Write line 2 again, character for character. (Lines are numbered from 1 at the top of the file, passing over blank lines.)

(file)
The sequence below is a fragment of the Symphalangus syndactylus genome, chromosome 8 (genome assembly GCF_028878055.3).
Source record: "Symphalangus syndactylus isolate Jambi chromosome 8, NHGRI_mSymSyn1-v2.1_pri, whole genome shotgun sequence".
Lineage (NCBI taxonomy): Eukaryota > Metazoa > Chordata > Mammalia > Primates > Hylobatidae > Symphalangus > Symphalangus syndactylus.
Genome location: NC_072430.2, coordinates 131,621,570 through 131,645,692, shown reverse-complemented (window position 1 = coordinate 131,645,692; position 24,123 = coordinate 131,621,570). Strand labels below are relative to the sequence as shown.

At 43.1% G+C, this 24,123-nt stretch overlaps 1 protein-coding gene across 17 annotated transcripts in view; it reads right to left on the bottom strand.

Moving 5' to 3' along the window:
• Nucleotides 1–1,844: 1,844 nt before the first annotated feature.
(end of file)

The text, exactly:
Source record: "Symphalangus syndactylus isolate Jambi chromosome 8, NHGRI_mSymSyn1-v2.1_pri, whole genome shotgun sequence".